Just before the end of the past year, I decided to forgo my usual habit of cramming my annual planning into the most riotously busy time of the year. Hence, â€œDecember in January,â€ where I spend the first month of the chronological new year planning my own, to begin in February.
My Nei Kung instructor and I have been talking a lot about the process of change, one of my favorite topics.
And to be clear, when I say “favorite,” I mean something I spend a great deal of time thinking about, not necessarily something that I enjoy engaging in. I hear the change junkies talk about how all-fire fantastic it is, and remain skeptical, unless by “fantastic,” they mean “other worldly and outsize,” in which case I’m in 100% agreement.
I was late to the idea that the most efficient way of eliminating a bad habit is by replacing it with a good one, or at the very least tying it to a positive, values-based motivator. Why? I’m an idiot! Okay, I’m not an idiot, or at least, not completely. But my tendency toward impatience made me move sometimes rather more quickly than I might have prudently, and to act like an idiot. That test in the eighth grade that’s 479 questions long, and whose first command, read all the way through to the end of the test before starting to answer the individual questions, is critical to the successful completion of the test? I failed that test. Leap first, look later. I’m the world’s best im-patient.
Reading and working through Your Best Year Yet several years ago helped start the shift. It’s so dense and chewy, you can’t skip steps, so I didn’t. It took me a full week-ish to slog through it, but by the end, I had a much better handle on myself, and my first taste of what life felt like when you took time to actually look at it.*
Working through the Great Hypnotherapy Project with my friend, Greg, gave me my next taste of swapping out bad for good as methodology rather than just brutalizing the bad out of yourself. The type of hypno that Greg practices involves coming up with lots of positive replacements for the habit you want to let go; before we did the session to help get me back on my Crohn’s diet, we spent a long time going over the requirements of the diet, what was allowed and of that, what I liked best, and where I was getting stuck. While I was listening to the tape regularly, I felt almost no cravings for the stuff that was disallowed.
Jim, my Nei Kung instructor, who is also a licensed therapeutic hypnotherapist, confirmed that the replacement of “bad” with “good” is a straighter route than just dumping the bad. Trying to stop something is much, much harder than replacing it with something else. I think it has something to do with, to paraphrase Marshall Rosenberg in his a-ma-zing book, Nonviolent Communication**, us bucking at having choices removed, even when it’s in our best interest and it’s us doing the removing.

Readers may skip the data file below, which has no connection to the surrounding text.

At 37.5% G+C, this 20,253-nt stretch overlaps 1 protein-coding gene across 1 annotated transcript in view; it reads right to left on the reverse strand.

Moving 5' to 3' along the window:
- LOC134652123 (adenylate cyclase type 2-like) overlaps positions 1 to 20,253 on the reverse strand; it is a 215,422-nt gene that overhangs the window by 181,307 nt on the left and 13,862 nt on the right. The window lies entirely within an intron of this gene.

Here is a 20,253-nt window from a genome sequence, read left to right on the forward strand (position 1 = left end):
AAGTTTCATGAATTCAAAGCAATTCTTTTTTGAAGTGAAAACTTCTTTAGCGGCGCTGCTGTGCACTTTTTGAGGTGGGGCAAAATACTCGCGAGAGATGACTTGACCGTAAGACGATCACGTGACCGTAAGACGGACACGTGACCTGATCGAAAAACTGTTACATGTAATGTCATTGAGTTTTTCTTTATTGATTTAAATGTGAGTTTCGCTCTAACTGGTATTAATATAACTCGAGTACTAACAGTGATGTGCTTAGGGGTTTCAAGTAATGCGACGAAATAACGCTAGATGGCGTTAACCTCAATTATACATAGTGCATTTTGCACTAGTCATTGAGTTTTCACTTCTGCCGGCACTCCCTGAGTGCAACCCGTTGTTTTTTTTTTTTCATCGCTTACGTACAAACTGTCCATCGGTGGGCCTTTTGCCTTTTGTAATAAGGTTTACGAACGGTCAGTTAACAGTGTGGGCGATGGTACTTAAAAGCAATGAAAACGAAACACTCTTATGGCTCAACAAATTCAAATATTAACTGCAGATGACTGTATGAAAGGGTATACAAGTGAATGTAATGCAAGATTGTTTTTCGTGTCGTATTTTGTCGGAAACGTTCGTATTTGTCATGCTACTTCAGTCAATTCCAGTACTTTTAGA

So I’m looking at framing all of my goals as additive (per Greg and Jim), as well as awesome (per Naomi, who oughta know because boy, is she ever!) Full and final list (fingers and toes crossed) next week, in time for Groundhog’s Day, but here’s what we’ve got so far:
- Read 52 books. No-brainer additive thing. If you were watching a lot of TV and wanted to stop (as I did, a few years ago), you might want to look at this as an additive replacement. I hope to read many more than 52 books, but this is a start.
- Practice Nei Kung 30 minutes daily. Additive thing to replace “stop being someone who is a brain without a body.” Kidding, but not far off. Nei Kung is gentle but fairly easy for me to do, as I apparently am both built and wired for it. FINALLY. Because that running thing totally didn’t work out, plus who knows when I’ll have good enough health insurance again to replace my knees.
- Feng shui my place. Additive thing to replace “declutter,” which I love and has helped me, but which is starting to feel a little brutal, especially as we get down to the bone. Okay, closer to it. OKAY, through the first layer of the epidermis. It’s a teensy cheat, since part of feng shui-ing means removing clutter, but it’s way more fun to make it a game with all the doodads of feng shui. Plus, you know, built-in feature for the blog!
- Eat SCD-compliant six days per week. Additive thing to replace “Get off Crohn’s meds,” plus my way of easing myself into something good for me by leaving myself some wiggle room. I don’t get to go off the meds until I’ve been back on SCD sans flares for a minimum of one year, possibly two. But I’m not going to worry about that now.
I have a few other ideas I’m still working on, some of which will probably remain private, but others that I may be able to share once I survey the full schmear. “Music” is still floating around, and I’d like to do something that has me caring for my friendships a little more consistently than I have in the past. Never know when you’ll need those darned things.
I’m still looking for additive ways to switch up some of my more destructive habits, especially procrastination and web surfery. I have a feeling that the way-in is connecting more deeply to the things I do want to do, which is going to mean yet more of this messy and painful opening-up-and-letting-go stuff.
I am, however, very open to suggestions right now…
*Other than the five months I spent recovering from my Crohn’s onset, but that was less a choice than something thrust upon me.
**In a year of outstanding books, this is the current front-runner. I cannot thank Havi Brooks enough for tipping me over into finally reading it. (THANK YOU, HAVI.) Look for a review soon, but feel free to buy it immediately. If you have to talk to anyone, yourself included, it will make the experience better and might just save your bacon. Oh, and I’ve already read/loved the How to Talk So Kids Will Listen book (thank you, my shrink), so I’m guessing that third one on the page is killer, too.